Disclosure of strategic information
with Anna Agapova, revise and resubmit
Presented at the Financial Management Association (FMA) Doctoral Student Consortium 2014, the Special Doctoral Student Paper Session at the FMA 2014, and the Eastern Finance Association Annual Meeting 2016
We empirically investigate corporate management’s decision to voluntarily disclose information that pertains to firm’s strategy. A tradeoff between the benefit of reduced information asymmetry and the cost of investors’ disagreement with the strategy, along with the firm’s intrinsic value define the likelihood of strategic information disclosure. We show that a higher level of information asymmetry and a higher degree of investor-management disagreement increase the likelihood of disclosure of strategic information. Firms with higher intrinsic value are less likely to disclose strategic information. The results are robust to the use of exogenous shocks to investor-management disagreement and information asymmetry.
Tax-Induced Trading: the Effect of Capital Gain Tax Changes
with Anna Agapova, submitted
Presented at the Financial Management Association Meeting 2015, the Academy of Financial Service Meeting 2016 and the Southern Finance Association Annual Meeting 2018
Prospect theory suggests that people perceive economic losses and gains differently. We apply the theory to examine the effect of confirmed and tentative changes in capital gain taxes on tax-induced trading. Investors adjust their trading in response to tax changes: They reduce trading of winners more than increase trading of losers in the event of a tax decrease (and vice versa in the event of a tax increase) and treat tentative tax increase similar to a confirmed one. These findings have important policy implications: Uncertainty about impending tax rate changes alters investors’ trading behavior and may affect government tax collections.
Bond ETFs and Price Volatility of Underlying Securities
with Anna Agapova, submitted
this paper received a 10,000 euro grant from the ETF Research Academy sponsored by Luxor Asset Management
Presented at the Eastern Finance Association Annual Meeting 2017, the Luxor Asset Management Investor Summit in Munich, Germany, 2017, and the American Finance Association Annual Meeting 2019
Investors may prefer buying ETFs over making direct investments in illiquid securities, e.g. bonds, as ETFs can provide insurance, diversification and a cheaper and easier way of investing in such assets. However, volatility of demand for bond ETFs (or any other illiquid assets’ ETFs) may distort prices and raise price volatility of underlying securities. Therefore, investors face a tradeoff between investing in bond securities through ETFs or directly in bonds not associated with ETFs. We find that constituents of corporate bond ETFs have lower return levels and return volatilities than bonds not held by ETFs. This can be explained by improved liquidity of the bonds held by ETFs due to the price discovery function provided by the ETF market. However, this result is driven by lower credit quality bonds, which benefit disproportionately from the ETF price discovery mechanism. Investment grade bonds which have little to gain through price discovery actually experience an increase in volatility due to inclusion in ETFs.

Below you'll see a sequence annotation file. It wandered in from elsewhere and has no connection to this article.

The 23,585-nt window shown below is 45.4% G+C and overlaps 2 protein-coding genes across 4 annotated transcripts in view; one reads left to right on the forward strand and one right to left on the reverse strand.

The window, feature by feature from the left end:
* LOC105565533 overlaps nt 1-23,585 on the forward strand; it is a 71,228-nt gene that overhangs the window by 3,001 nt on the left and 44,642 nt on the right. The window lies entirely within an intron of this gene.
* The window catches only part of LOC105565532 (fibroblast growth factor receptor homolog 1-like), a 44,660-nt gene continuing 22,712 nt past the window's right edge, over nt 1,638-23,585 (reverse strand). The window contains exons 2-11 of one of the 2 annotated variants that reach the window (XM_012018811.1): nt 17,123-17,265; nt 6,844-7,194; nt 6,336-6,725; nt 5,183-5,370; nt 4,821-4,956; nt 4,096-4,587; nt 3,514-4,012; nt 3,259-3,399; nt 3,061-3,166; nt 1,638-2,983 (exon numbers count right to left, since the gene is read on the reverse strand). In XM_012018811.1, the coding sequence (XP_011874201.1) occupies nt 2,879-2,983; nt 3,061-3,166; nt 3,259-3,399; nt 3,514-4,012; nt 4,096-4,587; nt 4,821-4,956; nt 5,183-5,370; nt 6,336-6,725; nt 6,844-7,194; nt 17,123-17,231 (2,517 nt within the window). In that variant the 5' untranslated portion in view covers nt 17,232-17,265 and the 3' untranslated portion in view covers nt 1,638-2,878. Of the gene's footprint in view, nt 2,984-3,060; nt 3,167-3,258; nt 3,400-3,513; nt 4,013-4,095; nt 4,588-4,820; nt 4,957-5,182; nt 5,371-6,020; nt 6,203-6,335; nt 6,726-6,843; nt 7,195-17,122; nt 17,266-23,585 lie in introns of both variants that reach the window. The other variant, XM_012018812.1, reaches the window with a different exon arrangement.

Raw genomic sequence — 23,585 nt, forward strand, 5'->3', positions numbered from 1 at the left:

Career and education choice as central elements of long-term financial planning.
with Inga Chira, submitted
Career and education choice play a central role in individual’s long-term financial planning. In this paper we put forth a definition of individual’s wealth that incorporates human capital (expressed as the present value of one’s future earnings) in the function of overall wealth. The study argues that human capital accounts for the majority of wealth portfolio for the vast majority of one’s life. Through inclusion of human capital in the traditional portfolio choice framework, we illustrate that the choice of career and education level has a significant effect on the Sharpe ratio of individual’s overall wealth portfolio. The paper concludes by computing present values of future earnings streams for individuals of various education levels involved in a number of occupations. The computations are set to provide some guidance on both career and education level choices.
Information Leakage of ADRs Prior to Company Issued Guidance
with Anna Agapova and Jeff Madura, submitted
We examine whether the degree of selective disclosure (as measured by information leakage prior to managerial guidance) of foreign firms with ADRs is different from that of U.S. firms. We find that there is no variation of leakage before earning guidance between ADRs and U.S. firms. This result is consistent with a prediction that despite being exempt from Regulation FD, ADRs have sufficient incentives to avoid selective disclosure even without enforcement by the regulation. In addition, we attempt to determine whether the variation in selective disclosure among the foreign firms with ADRs is conditioned on the respective home country transparency and governance standards. We find that country specific characteristics do not explain the variation in information leakage of ADRs.
Estimating present value of earning capacity for an undocumented worker.
with Thomas Roney and Brittany Pearce,
[sans] Presented at the Western Meeting of the National Association of Forensic Economics 2018
This paper propose a model for a computation of future earnings (earning capacity) for an undocumented worker. I introduce a model that has a significant practical implications in the legal community. The model establishes a methodology for computing the future earnings (earning capacity) while controlling for the probability that the undocumented worker will be deported or will voluntarily return to his/her home country. I propose several data sources that can be utilized in the estimation of the model parameters. I demonstrate how the model can be applied in a real world setting through a simple case study. The model is suited for use in the assessment of economic damages in personal injury and wrongful death cases of undocumented workers.